• Olena Kalytiak-Davis, a literary artist from Anchorage, will receive $5,000 to focus on writing poetry.

• Robert LaMontagne, a crafts artist from Fairbanks, will receive $5,000 to rent a glass studio and purchase supplies to develop new skills and techniques. (photo)

• John McIntyre, a folk/traditional artist from Bethel, will receive $5,000 to purchase tools to produce new work and explore different techniques. (photo)

• Erin Pollock, a multidiscipline artist from Anchorage, will receive $5,000 to create and install a new collaborative work. (artist photo) (video)

• William Putman, a music composer from Fairbanks, will receive $5,000 to record 10 original songs.

• Kyra Rice, a visual artist from Anchorage, will receive $5,000 to purchase photography lighting, processing, and printing equipment. (artist photo) (photo)

• Vera Starbard, a literary artist from Anchorage, will receive $5,000 to continue writing her novel and attend a writer's workshop.

• Maria Shell, a crafts artist from Anchorage, will receive $4,985 to attend workshops with a master quilter to learn new techniques. (photo)

• Patricia Shelton, a crafts artist from Anchorage, will receive $5,000 to attend a mosaic workshop in England. (photo) (photo)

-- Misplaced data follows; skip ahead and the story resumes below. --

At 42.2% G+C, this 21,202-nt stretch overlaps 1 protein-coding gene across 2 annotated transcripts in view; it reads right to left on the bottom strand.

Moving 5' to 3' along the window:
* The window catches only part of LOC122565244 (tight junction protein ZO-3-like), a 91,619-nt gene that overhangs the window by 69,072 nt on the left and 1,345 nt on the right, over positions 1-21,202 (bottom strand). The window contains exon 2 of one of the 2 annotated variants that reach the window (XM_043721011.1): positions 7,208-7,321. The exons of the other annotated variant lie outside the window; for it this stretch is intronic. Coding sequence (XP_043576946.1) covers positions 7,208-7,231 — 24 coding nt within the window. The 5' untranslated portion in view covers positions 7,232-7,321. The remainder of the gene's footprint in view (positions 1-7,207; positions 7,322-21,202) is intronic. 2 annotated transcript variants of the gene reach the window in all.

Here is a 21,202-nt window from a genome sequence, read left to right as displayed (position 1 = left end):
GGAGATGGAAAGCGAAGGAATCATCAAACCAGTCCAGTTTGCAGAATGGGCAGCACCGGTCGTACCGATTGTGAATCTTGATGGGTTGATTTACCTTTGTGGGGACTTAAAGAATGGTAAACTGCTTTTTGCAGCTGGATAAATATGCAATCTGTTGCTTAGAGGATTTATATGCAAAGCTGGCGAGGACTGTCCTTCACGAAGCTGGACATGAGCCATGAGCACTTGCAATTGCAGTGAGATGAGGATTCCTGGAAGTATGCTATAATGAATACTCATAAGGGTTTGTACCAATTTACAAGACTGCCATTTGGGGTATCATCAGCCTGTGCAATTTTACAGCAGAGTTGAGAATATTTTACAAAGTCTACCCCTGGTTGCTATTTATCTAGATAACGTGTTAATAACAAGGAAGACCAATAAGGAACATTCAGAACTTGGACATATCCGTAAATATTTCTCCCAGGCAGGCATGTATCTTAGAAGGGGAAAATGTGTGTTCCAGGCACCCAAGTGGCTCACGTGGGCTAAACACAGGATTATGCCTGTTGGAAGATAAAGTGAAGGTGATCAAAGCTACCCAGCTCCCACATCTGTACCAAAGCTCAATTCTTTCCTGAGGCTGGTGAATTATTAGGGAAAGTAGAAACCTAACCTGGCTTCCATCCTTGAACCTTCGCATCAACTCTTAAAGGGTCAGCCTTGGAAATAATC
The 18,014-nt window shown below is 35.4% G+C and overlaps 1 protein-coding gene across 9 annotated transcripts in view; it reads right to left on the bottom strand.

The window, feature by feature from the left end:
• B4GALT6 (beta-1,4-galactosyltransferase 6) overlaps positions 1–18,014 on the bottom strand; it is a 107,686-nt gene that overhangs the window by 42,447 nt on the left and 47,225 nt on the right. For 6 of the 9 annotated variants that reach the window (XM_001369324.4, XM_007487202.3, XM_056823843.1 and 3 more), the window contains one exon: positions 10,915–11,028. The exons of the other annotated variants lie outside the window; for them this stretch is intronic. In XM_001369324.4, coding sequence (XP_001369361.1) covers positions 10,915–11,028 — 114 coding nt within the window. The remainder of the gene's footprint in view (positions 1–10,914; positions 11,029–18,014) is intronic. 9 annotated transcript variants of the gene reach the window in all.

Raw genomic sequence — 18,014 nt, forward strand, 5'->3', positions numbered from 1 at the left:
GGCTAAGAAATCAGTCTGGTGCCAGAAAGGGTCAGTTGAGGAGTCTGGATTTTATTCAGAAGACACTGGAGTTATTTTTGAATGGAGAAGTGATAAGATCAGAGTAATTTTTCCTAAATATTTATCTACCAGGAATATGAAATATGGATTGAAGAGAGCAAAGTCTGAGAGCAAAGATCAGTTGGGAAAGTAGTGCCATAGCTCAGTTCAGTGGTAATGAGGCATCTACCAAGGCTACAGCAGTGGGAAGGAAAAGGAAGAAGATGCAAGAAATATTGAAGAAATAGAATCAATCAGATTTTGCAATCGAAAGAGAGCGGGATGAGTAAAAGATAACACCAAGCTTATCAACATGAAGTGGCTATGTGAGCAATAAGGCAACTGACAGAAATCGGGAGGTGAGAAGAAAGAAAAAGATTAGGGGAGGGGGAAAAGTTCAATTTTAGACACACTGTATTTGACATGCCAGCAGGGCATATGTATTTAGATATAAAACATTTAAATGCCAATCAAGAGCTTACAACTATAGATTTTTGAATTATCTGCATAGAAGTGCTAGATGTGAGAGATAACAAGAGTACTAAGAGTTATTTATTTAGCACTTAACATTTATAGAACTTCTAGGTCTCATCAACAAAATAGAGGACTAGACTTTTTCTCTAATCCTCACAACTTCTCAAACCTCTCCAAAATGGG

• Teresa Varnell, a folk/traditional artist from Ketchikan, will receive $5,000 to gather and prepare materials for weaving. (photo)

• Michael Walsh, a multidisciplinary artist from Homer, will receive $5,000 to purchase equipment needed for a new installation.

More photos of work created by these Award recipients can be viewed at the Rasmuson Foundation Flickr site.

The Individual Artist Awards is a program of the Arts and Culture Initiative, a 10-year $20 million investment to increase the impact of arts in Alaska. To date, the Foundation has awarded $1,216,319 directly to 167 artists; six have been selected as recipients of the Distinguished Artist Award.

The next postmark deadline for Individual Artist Award applications is March 1, 2010.  More information is available here at the Foundation's website or by calling Victoria Lord at 907-297-2827 or toll-free 1-877-366-2700.  A list of past award recipients can be viewed by clicking here.

About the Foundation

The Rasmuson Foundation was created in May 1955 by Jenny Rasmuson to honor her late husband "E.A." Rasmuson. The Foundation is a catalyst to promote a better life for all Alaskans.